Reciprocal subsidies to forest birds and stream fishes by across-habitat prey flux.
NAKANO, S.* 1 and M.MURAKAMI 2
Kyoto University, Hirano, Kamitanakami, Otsu, Shiga 052-2113, Japan 1
Hokkaido University Forests, Takaoka, Tomakomai, Hokkaido 053-0035 Japan 2
Because productivity in a local habitat generally fluctuates seasonally, peak productivities in juxtaposed habitats can be asynchronous. If decoupled fluctuations reverse the productivity gradient and the direction of energy transfer between contiguous habitats, local communities in both habitats could be subsidized reciprocally and alternately. In a deciduous forest and stream ecotone, aquatic insect emergence peaked around spring, when
terrestrial invertebrate biomass was low. In contrast, terrestrial invertebrate input to the stream occurred primarily during summer, when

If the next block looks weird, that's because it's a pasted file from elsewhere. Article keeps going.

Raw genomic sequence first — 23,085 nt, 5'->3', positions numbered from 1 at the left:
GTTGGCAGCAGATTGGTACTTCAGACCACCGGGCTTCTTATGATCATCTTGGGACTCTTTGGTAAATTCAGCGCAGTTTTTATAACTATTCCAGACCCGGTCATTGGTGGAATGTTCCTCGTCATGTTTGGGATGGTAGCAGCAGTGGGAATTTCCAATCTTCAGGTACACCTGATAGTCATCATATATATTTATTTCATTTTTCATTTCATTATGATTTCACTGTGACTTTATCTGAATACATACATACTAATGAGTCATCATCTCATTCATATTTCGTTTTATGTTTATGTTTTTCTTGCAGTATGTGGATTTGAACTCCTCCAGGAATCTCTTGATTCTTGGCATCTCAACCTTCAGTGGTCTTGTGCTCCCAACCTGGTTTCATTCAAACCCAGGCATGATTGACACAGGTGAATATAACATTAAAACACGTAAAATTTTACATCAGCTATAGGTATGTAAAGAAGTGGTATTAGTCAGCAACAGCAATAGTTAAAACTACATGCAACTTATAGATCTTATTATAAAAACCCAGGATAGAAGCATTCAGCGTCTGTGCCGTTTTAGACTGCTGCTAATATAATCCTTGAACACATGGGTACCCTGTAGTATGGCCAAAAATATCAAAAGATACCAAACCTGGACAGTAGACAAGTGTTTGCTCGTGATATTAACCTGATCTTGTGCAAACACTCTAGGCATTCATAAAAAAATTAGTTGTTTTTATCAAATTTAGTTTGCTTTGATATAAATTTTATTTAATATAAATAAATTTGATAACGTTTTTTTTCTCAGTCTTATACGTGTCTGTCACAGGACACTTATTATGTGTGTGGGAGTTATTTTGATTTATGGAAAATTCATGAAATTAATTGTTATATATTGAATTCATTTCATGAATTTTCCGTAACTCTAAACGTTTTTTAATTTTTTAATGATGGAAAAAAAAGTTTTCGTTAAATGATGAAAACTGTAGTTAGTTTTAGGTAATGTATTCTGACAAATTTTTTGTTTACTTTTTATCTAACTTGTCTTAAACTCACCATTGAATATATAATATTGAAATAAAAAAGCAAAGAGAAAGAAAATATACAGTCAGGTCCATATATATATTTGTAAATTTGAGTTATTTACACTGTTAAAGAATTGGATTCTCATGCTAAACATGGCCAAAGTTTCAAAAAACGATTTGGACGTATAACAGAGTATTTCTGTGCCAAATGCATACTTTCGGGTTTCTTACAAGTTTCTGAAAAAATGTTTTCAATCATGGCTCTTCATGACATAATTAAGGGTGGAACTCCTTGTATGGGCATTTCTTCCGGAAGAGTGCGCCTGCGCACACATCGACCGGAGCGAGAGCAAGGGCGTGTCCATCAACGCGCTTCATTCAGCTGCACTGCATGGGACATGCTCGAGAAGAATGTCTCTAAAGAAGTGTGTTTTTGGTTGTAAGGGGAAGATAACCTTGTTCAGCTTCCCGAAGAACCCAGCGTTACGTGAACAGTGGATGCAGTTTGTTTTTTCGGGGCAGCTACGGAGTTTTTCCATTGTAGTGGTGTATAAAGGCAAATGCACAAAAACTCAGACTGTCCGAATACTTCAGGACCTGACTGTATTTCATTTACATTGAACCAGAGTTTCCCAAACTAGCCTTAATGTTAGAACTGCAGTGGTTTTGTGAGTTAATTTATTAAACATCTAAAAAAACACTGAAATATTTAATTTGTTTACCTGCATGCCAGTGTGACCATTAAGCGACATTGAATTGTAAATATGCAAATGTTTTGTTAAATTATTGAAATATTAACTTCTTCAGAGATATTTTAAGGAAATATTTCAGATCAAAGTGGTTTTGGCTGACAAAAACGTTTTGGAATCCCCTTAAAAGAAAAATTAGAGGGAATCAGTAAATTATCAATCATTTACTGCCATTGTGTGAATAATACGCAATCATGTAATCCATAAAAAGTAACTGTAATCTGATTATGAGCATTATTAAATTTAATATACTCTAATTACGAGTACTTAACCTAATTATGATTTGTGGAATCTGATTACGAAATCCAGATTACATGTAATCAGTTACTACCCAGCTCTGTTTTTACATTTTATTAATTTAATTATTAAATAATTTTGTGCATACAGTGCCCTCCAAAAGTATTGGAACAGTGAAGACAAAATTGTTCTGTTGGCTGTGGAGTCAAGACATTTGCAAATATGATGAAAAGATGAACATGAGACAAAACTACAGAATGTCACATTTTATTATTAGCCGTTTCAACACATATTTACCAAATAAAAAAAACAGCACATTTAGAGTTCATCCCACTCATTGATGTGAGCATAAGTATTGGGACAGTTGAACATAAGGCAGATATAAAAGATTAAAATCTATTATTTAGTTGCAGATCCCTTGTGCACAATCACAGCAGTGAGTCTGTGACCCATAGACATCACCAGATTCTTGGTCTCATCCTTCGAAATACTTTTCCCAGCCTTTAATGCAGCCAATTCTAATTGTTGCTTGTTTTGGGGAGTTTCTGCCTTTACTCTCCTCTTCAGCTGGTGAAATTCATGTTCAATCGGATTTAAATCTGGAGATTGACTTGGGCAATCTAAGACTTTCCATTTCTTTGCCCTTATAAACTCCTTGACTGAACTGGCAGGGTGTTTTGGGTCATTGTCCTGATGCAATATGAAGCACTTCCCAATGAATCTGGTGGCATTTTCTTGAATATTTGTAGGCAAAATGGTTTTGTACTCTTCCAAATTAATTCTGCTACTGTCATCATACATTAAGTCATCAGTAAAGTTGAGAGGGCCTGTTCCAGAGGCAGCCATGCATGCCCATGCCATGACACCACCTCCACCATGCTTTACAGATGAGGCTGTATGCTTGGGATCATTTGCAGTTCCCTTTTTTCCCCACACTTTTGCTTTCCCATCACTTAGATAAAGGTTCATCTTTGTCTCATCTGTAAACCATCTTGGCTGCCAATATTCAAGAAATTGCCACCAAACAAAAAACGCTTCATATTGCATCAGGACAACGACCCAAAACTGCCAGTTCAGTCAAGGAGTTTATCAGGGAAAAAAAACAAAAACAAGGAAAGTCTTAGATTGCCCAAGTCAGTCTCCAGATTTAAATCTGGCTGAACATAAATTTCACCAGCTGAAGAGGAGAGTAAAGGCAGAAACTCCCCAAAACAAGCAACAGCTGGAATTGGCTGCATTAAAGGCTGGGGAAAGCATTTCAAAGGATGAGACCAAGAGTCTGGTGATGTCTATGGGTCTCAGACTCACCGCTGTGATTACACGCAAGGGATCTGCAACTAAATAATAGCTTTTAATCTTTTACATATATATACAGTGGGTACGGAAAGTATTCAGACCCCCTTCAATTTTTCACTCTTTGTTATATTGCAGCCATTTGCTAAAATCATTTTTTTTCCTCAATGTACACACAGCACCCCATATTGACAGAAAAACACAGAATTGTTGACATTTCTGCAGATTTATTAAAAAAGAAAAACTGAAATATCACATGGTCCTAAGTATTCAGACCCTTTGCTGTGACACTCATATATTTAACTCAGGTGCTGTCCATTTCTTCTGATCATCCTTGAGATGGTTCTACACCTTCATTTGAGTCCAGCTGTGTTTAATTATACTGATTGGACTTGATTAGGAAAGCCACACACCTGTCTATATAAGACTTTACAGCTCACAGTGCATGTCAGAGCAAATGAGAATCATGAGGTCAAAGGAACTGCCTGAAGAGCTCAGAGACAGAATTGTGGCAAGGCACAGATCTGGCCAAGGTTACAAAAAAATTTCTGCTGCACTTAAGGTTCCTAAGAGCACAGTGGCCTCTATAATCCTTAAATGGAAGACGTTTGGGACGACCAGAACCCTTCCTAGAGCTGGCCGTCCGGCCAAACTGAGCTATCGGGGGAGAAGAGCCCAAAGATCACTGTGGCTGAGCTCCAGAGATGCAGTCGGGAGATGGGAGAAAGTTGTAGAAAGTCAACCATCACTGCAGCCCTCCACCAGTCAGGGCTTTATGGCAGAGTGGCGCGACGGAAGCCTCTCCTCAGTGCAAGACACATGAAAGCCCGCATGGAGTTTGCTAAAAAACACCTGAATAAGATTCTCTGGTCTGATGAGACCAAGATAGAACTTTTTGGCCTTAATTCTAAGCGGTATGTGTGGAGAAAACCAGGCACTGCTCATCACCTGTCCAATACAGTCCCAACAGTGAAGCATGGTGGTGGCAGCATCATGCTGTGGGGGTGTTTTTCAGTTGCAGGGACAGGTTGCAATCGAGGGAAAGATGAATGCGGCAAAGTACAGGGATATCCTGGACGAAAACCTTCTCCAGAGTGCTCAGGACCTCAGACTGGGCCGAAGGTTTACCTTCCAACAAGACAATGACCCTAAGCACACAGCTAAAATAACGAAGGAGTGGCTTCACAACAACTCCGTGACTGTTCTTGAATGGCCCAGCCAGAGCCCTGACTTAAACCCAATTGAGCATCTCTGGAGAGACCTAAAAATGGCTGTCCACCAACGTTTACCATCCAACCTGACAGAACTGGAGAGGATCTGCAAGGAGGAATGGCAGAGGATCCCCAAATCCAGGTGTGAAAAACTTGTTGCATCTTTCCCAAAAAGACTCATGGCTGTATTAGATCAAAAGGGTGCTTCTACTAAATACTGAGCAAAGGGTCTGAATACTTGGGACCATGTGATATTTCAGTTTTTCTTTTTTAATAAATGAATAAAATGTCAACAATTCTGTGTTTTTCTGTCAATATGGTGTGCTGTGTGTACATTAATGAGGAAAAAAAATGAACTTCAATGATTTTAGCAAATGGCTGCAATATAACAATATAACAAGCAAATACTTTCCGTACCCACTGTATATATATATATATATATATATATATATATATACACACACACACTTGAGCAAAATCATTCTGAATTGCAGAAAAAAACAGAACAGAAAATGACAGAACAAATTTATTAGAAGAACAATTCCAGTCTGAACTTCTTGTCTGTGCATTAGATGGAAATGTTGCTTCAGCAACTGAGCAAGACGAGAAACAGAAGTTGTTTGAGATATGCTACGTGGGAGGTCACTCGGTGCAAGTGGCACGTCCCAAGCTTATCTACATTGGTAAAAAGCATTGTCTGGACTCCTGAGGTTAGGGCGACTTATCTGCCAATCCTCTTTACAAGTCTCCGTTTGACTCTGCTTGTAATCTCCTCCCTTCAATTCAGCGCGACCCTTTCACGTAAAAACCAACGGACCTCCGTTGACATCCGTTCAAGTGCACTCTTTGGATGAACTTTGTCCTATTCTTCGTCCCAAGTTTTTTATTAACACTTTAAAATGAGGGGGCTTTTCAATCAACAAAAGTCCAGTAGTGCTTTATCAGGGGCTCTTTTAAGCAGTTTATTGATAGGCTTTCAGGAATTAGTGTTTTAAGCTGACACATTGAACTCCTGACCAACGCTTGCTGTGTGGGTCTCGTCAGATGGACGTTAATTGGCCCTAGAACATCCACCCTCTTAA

aquatic invertebrate biomass was nearly at its lowest. Accidental inputs of terrestrial invertebrates are known to be a major prey category directly available for stream consumers such as fish. Inversely, previous studies have often argued that riparian forests generally support greater species diversity and population abundance of terrestrial consumers than adjacent upland habitats, although the mechanisms responsible for this edge effect
have remained poorly understood. Riparian consumers, e.g., birds, bats and spiders, may benefit from energy transfers gained from aquatic insects emerged from streams. Such reciprocal, across-habitat prey flux alternately
subsidized both forest birds and stream fishes, accounting for 25.6% and 44.0% of the annual total energy budget of the bird and fish assemblages, respectively. Seasonal contrasts between allochthonous prey supply and in
situ prey biomass determine the importance of reciprocal subsidies.
Keywords: across-habitat prey flux
This abstract is being presented at: 11:10 AM in session:
Symposium # 3: Linking Communities Across Ecosystem Boundaries: A Symposium in Memory of Gary A. Polis.